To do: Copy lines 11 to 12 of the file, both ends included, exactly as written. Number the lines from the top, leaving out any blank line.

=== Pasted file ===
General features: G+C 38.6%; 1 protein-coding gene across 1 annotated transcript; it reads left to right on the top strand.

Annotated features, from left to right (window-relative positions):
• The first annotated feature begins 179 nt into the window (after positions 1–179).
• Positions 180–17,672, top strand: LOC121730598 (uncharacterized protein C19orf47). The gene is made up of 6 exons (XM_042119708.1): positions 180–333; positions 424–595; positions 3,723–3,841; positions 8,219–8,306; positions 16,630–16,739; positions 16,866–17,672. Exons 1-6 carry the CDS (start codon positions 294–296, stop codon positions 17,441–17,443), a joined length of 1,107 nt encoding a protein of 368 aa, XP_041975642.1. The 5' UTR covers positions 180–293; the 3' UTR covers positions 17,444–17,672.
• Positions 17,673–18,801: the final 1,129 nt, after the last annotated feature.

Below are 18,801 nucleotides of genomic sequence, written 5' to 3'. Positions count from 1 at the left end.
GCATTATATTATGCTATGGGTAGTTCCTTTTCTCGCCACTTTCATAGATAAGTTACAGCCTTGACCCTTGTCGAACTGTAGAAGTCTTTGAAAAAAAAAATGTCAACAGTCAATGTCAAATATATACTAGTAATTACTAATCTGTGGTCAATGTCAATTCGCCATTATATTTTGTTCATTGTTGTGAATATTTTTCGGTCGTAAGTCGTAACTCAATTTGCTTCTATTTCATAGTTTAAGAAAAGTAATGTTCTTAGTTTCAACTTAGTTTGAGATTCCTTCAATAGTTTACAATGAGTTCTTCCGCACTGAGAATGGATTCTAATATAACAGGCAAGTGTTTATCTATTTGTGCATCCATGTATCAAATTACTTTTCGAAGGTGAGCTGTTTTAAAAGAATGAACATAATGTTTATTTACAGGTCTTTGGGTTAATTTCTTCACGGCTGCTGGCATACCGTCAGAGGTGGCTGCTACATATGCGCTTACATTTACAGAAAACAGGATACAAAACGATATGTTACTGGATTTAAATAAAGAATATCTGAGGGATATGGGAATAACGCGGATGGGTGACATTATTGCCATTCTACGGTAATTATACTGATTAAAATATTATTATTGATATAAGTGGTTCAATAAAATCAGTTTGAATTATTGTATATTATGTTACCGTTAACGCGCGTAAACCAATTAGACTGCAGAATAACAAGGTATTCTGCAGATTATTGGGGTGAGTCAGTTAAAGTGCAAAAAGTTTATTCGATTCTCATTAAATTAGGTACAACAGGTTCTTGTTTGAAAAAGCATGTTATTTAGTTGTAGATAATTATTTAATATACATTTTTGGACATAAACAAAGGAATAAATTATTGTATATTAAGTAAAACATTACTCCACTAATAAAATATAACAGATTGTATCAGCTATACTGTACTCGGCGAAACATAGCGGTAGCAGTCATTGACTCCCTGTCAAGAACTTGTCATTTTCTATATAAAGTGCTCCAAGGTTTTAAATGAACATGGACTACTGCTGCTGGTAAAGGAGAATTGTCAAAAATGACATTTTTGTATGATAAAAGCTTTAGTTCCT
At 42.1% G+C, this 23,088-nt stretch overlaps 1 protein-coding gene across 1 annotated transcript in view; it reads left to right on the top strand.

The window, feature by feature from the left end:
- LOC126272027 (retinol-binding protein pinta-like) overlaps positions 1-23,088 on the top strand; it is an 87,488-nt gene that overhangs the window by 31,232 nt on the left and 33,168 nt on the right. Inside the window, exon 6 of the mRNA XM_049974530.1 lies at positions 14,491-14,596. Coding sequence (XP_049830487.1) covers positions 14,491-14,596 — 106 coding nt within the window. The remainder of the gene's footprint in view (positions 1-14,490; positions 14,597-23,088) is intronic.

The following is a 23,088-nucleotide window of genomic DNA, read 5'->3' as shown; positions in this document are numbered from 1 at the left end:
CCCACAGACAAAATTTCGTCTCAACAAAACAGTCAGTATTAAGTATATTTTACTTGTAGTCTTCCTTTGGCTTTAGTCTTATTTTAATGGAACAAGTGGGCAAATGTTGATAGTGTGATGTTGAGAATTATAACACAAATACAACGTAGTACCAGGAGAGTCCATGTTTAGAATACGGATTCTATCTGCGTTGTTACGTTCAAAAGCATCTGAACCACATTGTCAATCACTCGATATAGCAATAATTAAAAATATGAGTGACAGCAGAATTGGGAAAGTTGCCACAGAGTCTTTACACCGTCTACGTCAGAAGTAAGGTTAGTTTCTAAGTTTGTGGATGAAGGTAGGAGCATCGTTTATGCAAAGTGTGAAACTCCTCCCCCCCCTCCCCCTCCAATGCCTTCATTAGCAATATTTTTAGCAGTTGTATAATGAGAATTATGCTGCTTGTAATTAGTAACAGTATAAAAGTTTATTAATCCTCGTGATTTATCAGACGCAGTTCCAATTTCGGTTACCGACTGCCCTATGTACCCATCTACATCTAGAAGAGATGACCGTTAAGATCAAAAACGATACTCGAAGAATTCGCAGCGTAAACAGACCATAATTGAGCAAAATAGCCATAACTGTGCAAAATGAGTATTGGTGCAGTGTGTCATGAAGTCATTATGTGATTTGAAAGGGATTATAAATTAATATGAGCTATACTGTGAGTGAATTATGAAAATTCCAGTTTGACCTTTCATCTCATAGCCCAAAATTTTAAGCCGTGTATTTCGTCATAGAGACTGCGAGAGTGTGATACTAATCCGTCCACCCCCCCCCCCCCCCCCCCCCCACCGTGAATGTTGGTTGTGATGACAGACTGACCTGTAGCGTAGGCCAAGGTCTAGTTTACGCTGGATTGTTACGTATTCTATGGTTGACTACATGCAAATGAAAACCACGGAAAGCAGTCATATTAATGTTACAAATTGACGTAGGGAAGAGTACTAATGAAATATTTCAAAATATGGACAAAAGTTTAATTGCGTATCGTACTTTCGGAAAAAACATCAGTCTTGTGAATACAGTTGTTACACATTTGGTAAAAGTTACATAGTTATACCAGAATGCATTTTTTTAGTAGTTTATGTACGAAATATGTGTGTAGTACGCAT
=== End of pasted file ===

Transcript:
The following is a 23,088-nucleotide window of genomic DNA, read 5'->3' as shown; positions in this document are numbered from 1 at the left end:
CCCACAGACAAAATTTCGTCTCAACAAAACAGTCAGTATTAAGTATATTTTACTTGTAGTCTTCCTTTGGCTTTAGTCTTATTTTAATGGAACAAGTGGGCAAATGTTGATAGTGTGATGTTGAGAATTATAACACAAATACAACGTAGTACCAGGAGAGTCCATGTTTAGAATACGGATTCTATCTGCGTTGTTACGTTCAAAAGCATCTGAACCACATTGTCAATCACTCGATATAGCAATAATTAAAAATATGAGTGACAGCAGAATTGGGAAAGTTGCCACAGAGTCTTTACACCGTCTACGTCAGAAGTAAGGTTAGTTTCTAAGTTTGTGGATGAAGGTAGGAGCATCGTTTATGCAAAGTGTGAAACTCCTCCCCCCCCTCCCCCTCCAATGCCTTCATTAGCAATATTTTTAGCAGTTGTATAATGAGAATTATGCTGCTTGTAATTAGTAACAGTATAAAAGTTTATTAATCCTCGTGATTTATCAGACGCAGTTCCAATTTCGGTTACCGACTGCCCTATGTACCCATCTACATCTAGAAGAGATGACCGTTAAGATCAAAAACGATACTCGAAGAATTCGCAGCGTAAACAGACCATAATTGAGCAAAATAGCCATAACTGTGCAAAATGAGTATTGGTGCAGTGTGTCATGAAGTCATTATGTGATTTGAAAGGGATTATAAATTAATATGAGCTATACTGTGAGTGAATTATGAAAATTCCAGTTTGACCTTTCATCTCATAGCCCAAAATTTTAAGCCGTGTATTTCGTCATAGAGACTGCGAGAGTGTGATACTAATCCGTCCACCCCCCCCCCCCCCCCCCCCCCACCGTGAATGTTGGTTGTGATGACAGACTGACCTGTAGCGTAGGCCAAGGTCTAGTTTACGCTGGATTGTTACGTATTCTATGGTTGACTACATGCAAATGAAAACCACGGAAAGCAGTCATATTAATGTTACAAATTGACGTAGGGAAGAGTACTAATGAAATATTTCAAAATATGGACAAAAGTTTAATTGCGTATCGTACTTTCGGAAAAAACATCAGTCTTGTGAATACAGTTGTTACACATTTGGTAAAAGTTACATAGTTATACCAGAATGCATTTTTTTAGTAGTTTATGTACGAAATATGTGTGTAGTACGCAT